Devastating conflicts, violence and persecution in places such as Syria and South Sudan had left a record 65.6 million people uprooted from their homes by the end of last year, the UN said yesterday.
That number marks a jump of just 300,000 from the end of 2015, but is more than 6 million higher than at the end of 2014, according to a fresh report published by the UN High Commissioner for Refugees.
This is “the highest figure since we started recording these figures,” High Commissioner for Refugees Filippo Grandi told reporters ahead of the report launch.
“By any measure, this is an unacceptable number, and it speaks louder than ever to the need for solidarity and common purpose in preventing and resolving crises,” he said.
The figures released ahead of World Refugee Day showed that 10.3 million of the world’s displaced people fled their homes last year alone, including 3.4 million who crossed international borders to become refugees.
“This equates to one person becoming displaced every 3 seconds — less than the time it takes to read this sentence,” the agency said in a statement.
Most people who have been forced from their homes flee within their own country and are defined as internally displaced people.
At the end of last year, there were about 40.3 million internally displaced people in the world, slightly down from 2015’s 40.8 million, with Syria, Iraq and Colombia accounting for the greatest numbers, the report said.
Another 22.5 million people — half of them children — were registered as refugees last year, the report said, adding that this is “the highest level ever recorded.”
Syria’s six-year conflict alone has sent more than 5.5 million people seeking safety in other countries, including 825,000 last year alone, making it the world’s biggest producer of refugees.
Along with the 6.3 million Syrians displaced inside the country, these numbers show that a nearly two thirds of all Syrians have been forced from their homes, the report said.
As the Syrian civil war rages on, desperately needed funding for humanitarian aid in the country has begun to dwindle, Grandi said, adding that very little of the billions promised at an international donor’s conference in Brussels in April had so far materialized.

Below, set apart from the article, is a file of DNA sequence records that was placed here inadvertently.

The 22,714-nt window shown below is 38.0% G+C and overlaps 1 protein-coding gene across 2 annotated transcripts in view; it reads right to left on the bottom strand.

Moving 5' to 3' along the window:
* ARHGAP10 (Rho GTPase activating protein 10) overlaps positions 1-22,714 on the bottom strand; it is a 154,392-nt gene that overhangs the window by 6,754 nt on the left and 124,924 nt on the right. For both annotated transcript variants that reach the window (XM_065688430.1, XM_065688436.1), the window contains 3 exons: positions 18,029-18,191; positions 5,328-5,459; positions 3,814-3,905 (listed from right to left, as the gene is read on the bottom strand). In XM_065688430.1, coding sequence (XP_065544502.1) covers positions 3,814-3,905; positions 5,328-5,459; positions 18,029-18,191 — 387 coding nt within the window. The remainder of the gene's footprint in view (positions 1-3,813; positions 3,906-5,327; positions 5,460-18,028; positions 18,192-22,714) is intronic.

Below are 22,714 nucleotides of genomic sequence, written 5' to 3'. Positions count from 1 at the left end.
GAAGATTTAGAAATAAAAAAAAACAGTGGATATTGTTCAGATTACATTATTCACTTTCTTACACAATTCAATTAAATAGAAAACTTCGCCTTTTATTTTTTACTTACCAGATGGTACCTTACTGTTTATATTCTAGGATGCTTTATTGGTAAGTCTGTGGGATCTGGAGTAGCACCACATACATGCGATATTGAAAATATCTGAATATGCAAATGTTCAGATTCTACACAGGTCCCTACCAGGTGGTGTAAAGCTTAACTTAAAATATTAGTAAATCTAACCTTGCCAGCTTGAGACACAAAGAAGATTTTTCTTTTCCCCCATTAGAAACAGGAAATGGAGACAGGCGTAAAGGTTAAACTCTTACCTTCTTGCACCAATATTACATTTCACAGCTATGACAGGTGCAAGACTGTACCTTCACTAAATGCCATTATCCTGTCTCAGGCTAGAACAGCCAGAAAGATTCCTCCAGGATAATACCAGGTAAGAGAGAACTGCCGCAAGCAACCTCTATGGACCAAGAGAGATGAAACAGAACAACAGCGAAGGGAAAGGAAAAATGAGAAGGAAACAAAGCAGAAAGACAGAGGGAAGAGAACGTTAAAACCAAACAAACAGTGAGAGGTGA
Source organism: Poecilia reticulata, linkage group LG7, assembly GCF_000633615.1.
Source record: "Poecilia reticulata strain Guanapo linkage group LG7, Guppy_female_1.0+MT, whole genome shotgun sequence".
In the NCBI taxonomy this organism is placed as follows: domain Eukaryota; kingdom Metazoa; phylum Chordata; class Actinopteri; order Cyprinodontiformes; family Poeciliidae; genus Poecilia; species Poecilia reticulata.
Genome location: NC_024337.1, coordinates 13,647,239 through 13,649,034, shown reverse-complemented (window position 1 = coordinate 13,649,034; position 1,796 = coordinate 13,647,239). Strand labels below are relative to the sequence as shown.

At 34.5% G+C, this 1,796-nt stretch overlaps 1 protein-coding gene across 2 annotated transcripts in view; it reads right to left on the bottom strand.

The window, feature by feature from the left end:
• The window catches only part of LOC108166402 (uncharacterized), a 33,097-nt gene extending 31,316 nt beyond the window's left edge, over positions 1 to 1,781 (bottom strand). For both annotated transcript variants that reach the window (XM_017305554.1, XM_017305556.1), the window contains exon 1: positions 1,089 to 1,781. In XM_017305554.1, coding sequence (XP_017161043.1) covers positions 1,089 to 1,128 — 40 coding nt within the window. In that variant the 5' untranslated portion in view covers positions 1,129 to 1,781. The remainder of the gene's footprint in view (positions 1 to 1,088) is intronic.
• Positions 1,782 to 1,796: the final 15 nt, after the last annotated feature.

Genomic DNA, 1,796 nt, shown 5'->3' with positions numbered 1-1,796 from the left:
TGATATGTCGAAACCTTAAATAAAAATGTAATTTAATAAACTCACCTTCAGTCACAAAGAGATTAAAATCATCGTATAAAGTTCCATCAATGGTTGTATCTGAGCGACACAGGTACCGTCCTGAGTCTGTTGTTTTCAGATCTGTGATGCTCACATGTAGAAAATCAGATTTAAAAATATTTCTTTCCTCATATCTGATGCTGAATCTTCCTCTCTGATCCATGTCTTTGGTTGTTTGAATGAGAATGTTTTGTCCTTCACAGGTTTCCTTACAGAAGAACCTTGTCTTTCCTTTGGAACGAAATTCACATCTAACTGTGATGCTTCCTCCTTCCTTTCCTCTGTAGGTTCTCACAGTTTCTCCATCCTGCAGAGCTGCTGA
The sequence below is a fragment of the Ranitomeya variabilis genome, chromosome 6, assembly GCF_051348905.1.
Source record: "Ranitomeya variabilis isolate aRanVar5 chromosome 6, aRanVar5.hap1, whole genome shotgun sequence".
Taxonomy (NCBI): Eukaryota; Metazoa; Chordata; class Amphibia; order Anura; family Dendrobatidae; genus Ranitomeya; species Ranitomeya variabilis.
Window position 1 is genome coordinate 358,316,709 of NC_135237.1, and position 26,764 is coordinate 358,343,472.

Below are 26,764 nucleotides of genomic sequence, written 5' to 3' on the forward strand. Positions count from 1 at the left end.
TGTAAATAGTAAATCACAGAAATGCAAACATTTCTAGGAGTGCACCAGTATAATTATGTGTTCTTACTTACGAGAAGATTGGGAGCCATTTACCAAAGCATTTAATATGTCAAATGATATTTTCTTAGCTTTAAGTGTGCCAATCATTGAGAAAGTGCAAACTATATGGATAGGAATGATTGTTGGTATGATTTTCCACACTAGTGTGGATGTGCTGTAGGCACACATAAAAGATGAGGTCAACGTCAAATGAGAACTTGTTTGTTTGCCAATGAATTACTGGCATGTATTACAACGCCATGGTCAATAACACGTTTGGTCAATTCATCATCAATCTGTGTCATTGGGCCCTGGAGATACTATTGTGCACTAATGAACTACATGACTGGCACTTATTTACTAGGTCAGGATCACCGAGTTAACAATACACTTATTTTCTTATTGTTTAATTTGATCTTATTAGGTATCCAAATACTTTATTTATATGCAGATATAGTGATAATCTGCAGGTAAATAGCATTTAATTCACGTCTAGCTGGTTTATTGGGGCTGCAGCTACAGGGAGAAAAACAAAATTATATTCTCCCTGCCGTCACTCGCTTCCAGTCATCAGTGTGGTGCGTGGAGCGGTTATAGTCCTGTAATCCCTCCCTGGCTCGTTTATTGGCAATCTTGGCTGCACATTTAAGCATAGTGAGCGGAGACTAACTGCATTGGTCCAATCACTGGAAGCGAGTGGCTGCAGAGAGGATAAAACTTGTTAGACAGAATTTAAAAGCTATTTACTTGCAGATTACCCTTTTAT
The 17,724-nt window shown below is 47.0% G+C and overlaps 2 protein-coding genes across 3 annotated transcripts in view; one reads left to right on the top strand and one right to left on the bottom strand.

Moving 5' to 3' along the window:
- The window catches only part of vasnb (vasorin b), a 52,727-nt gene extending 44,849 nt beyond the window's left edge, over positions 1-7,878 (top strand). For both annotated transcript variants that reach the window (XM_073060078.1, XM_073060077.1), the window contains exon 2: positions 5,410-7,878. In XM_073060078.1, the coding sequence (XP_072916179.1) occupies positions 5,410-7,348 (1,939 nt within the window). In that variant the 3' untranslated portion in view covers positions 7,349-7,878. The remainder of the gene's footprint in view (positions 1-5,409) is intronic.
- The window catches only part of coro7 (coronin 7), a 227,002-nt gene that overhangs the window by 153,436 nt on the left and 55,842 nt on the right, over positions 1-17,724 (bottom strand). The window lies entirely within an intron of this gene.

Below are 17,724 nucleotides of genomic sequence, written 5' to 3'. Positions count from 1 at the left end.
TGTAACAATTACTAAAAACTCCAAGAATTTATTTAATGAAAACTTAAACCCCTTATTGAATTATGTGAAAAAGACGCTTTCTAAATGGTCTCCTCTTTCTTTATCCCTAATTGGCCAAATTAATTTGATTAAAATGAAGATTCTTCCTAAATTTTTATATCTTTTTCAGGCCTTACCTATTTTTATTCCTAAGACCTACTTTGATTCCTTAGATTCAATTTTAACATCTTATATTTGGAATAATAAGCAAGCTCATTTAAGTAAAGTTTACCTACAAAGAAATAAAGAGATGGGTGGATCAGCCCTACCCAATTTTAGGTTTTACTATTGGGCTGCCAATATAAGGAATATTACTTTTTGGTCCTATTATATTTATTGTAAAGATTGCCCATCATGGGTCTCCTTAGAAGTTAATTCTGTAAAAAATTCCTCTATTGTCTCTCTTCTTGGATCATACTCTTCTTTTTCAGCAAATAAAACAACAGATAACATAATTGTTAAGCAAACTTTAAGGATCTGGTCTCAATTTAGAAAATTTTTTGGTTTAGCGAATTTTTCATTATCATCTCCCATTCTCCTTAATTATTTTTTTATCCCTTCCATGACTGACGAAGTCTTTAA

The Syrian conflict, which has killed more than 320,000 people, “is becoming a forgotten crisis,” he said.
Grandi voiced most alarm over the rapidly deteriorating situation in South Sudan, which he said is the world’s “fastest growing refugee crisis and displacement crisis.”
South Sudan’s civil war, which began in December 2013, has left tens of thousands dead and forced a total of 3.7 million people from their homes — nearly one-third of the population.
Overall, the refugee population from the world’s youngest country swelled 85 percent last year to reach 1.4 million by the end of last year, the report showed.
That number has ballooned by a further half million people since then, the agency said, stressing the most of the refugees had left since the “disastrous breakdown of peace efforts” in July last year.
Syria and South Sudan were far from the only countries where people were being uprooted en masse, with the report also pointing to large-scale displacement in Afghanistan, Iraq and Sudan, to name a few.
In addition, nearly 70 years after Palestinians first fled today’s Israel, about 5.3 million Palestinians are living as refugees — the highest level ever recorded, the agency said.
The report also said that, despite huge focus on Europe’s migrant crisis, it is poorer countries that host most of the world’s refugees.
A full 84 percent of refugees are living in low and middle-income countries, the agency said, blaming this “huge imbalance” on “the continuing lack of consensus internationally when it comes to refugee hosting and the proximity of many poor countries to regions of conflict.”
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